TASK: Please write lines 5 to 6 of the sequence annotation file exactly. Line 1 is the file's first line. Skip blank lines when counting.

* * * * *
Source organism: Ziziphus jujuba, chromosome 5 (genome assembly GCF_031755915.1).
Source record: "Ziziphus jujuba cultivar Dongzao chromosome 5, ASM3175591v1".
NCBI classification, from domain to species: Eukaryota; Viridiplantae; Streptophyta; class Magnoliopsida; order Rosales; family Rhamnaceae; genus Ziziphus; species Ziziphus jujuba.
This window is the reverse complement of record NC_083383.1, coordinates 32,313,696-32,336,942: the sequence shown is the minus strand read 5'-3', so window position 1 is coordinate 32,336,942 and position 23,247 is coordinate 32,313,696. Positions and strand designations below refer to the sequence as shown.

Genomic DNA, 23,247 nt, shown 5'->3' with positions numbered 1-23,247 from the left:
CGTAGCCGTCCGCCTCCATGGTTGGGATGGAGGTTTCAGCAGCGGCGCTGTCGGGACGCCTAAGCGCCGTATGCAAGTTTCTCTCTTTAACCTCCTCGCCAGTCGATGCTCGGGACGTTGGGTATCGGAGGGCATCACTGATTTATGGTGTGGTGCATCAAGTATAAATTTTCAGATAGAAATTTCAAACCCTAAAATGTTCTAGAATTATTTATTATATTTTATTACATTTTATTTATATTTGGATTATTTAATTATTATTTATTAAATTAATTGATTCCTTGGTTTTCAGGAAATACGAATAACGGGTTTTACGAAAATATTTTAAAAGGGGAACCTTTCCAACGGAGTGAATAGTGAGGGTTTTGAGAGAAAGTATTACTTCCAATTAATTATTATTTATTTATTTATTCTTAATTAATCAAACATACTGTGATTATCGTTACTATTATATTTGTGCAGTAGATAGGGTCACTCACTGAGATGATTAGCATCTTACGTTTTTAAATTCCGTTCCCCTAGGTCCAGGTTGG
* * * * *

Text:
Genomic DNA, 23,247 nt, shown 5'->3' with positions numbered 1-23,247 from the left:
CGTAGCCGTCCGCCTCCATGGTTGGGATGGAGGTTTCAGCAGCGGCGCTGTCGGGACGCCTAAGCGCCGTATGCAAGTTTCTCTCTTTAACCTCCTCGCCAGTCGATGCTCGGGACGTTGGGTATCGGAGGGCATCACTGATTTATGGTGTGGTGCATCAAGTATAAATTTTCAGATAGAAATTTCAAACCCTAAAATGTTCTAGAATTATTTATTATATTTTATTACATTTTATTTATATTTGGATTATTTAATTATTATTTATTAAATTAATTGATTCCTTGGTTTTCAGGAAATACGAATAACGGGTTTTACGAAAATATTTTAAAAGGGGAACCTTTCCAACGGAGTGAATAGTGAGGGTTTTGAGAGAAAGTATTACTTCCAATTAATTATTATTTATTTATTTATTCTTAATTAATCAAACATACTGTGATTATCGTTACTATTATATTTGTGCAGTAGATAGGGTCACTCACTGAGATGATTAGCATCTTACGTTTTTAAATTCCGTTCCCCTAGGTCCAGGTTGG